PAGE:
Cat Keeps Shaking Head but No Mites: 6 Ear Issues

By Phil / June 29, 2019
Cat Keeps Shaking Head but No Mites

If your cat keeps shaking head but no mites are visible, or you’ve been able to rule out ear mites – there are a few other common causes for this behavior.

If they are shaking their head, it almost certainly means that they have some sort of issue with their ears. This can range from a small scratch they might have picked up in a fight outside, to more serious issues like growths and deep infections.

In this article, I’m looking at 6 of the most common ear-related issues that can cause cats to shake their heads. As well as scratch or paw at their ears, and display signs that they’re bothered or irritated by something.

Why Do Cats Shake Their Heads?

When cats shake their heads, the most likely explanation is that something is bothering them in their ears.  There are some other possible reasons, but for the purpose of this article I’m going to cover the types of infections in their ears that cause them to shake their heads.

For clarity, the odd shake of the head here and there is perfectly normal. Cats will often shake their head after laying down or doing something active. This is to realign the fluid in their ears which helps them balance.

If your cat is persistently shaking their head, holding their head at a tilt, or scratching at their ears a lot, this is a sign that there’s something bothering them. Ear infections can be very uncomfortable and painful for cats as they have very sensitive ears.

Ear mites are one of the more common causes of ear infections in cats. If you’ve been able to rule out ear mites, here are six of the other most common causes of ear infections in cats.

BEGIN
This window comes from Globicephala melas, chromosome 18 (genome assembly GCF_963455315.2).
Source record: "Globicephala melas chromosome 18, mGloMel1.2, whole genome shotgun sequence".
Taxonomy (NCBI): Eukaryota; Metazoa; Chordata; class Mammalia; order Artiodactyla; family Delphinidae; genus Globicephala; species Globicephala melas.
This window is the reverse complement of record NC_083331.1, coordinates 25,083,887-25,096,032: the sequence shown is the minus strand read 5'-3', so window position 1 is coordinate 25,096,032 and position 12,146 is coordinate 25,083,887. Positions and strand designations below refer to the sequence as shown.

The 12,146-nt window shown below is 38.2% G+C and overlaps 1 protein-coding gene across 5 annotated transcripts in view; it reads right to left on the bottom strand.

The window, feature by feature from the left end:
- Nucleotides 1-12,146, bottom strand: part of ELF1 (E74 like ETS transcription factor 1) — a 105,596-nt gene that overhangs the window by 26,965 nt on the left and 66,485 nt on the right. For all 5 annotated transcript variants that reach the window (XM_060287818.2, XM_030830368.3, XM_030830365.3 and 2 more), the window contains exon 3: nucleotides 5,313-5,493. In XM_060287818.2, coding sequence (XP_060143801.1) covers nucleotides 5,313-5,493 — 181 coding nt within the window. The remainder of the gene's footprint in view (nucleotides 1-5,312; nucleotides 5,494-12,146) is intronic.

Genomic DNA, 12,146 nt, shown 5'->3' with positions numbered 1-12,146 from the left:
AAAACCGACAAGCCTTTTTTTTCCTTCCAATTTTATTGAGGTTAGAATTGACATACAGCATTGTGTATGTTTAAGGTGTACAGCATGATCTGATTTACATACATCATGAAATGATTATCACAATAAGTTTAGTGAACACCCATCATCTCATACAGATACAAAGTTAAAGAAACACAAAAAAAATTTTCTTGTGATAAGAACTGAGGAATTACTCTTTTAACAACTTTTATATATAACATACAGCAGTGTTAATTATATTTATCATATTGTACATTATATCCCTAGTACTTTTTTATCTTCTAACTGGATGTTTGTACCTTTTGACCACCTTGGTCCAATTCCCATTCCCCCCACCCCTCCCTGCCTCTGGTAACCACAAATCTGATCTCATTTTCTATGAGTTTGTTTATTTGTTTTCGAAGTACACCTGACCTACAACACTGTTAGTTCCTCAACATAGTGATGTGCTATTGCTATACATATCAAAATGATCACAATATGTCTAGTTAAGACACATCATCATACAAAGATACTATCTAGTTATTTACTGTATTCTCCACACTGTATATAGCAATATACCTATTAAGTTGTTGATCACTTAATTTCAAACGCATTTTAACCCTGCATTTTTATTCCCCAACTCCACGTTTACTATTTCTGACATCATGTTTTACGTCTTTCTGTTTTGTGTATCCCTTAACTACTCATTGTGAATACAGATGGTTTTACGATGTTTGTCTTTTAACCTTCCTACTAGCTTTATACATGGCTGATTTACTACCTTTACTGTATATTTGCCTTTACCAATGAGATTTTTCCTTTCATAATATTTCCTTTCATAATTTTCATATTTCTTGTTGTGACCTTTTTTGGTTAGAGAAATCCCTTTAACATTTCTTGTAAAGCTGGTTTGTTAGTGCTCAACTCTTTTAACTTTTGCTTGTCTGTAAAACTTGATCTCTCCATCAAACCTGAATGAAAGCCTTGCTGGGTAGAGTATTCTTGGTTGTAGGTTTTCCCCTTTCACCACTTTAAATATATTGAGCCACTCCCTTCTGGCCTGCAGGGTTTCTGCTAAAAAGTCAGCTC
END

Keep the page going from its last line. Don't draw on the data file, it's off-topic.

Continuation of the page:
Cat Keeps Shaking Head but No Mites? – 6 Possible Causes

Outer Ear Infections

Outer Ear Infections in Cats

Outer ear infections look similar to mite infections. The symptoms are similar too, your cat will keep shaking their head and scratch at their ears with their back feet.

If you inspect their ears closely however, the main differences you will see are inflammation and reddish swelling. There might even be some discharge. Which, if isn’t visible you’re definitely going to be able to smell as it’s quite foul.

To treat an outer ear infection, your vet will first take a sample to determine if it’s a bacterial or yeast infection. Once they have a better idea of what’s causing the infection, they can clean it up and prescribe the best medicine. You’ll then carry on using the medicine at home until the infection is gone.

Middle and Inner Ear Infections

Typically an ear infection starts at the outer part of a cat’s ear. From here, the middle and inner of a cat’s ear can become infected if the bacteria has spread. It’s potentially more serious than an outer ear infection as it’s covering a wider area and going deeper into the ear canal.

Some of the symptoms and signs for us to spot still the same, your cat will keep shaking their head and scratching at their ears. Some other signs to look out for are;

  • Tilting their head
  • Acting lethargic
  • Their third eyelid showing
  • Difficulty with balance and distance perception
  • A decrease in their appetite
  • Excessive blinking or squinting

Middle and inner ear infections need to be examined by a vet. They may even take an x-ray or do a CT scan. Your vet will then prescribe the appropriate treatment to deal with the severity of the infection. 

Polyps

Polyps, or nasopharyngeal polyps for its full name, is a pinkish color benign growth that develops in the Eustachian tube that’s situated in the middle of your cat’s ear. The cause of these growths is unknown, but they are known to cause or contribute to middle ear infections.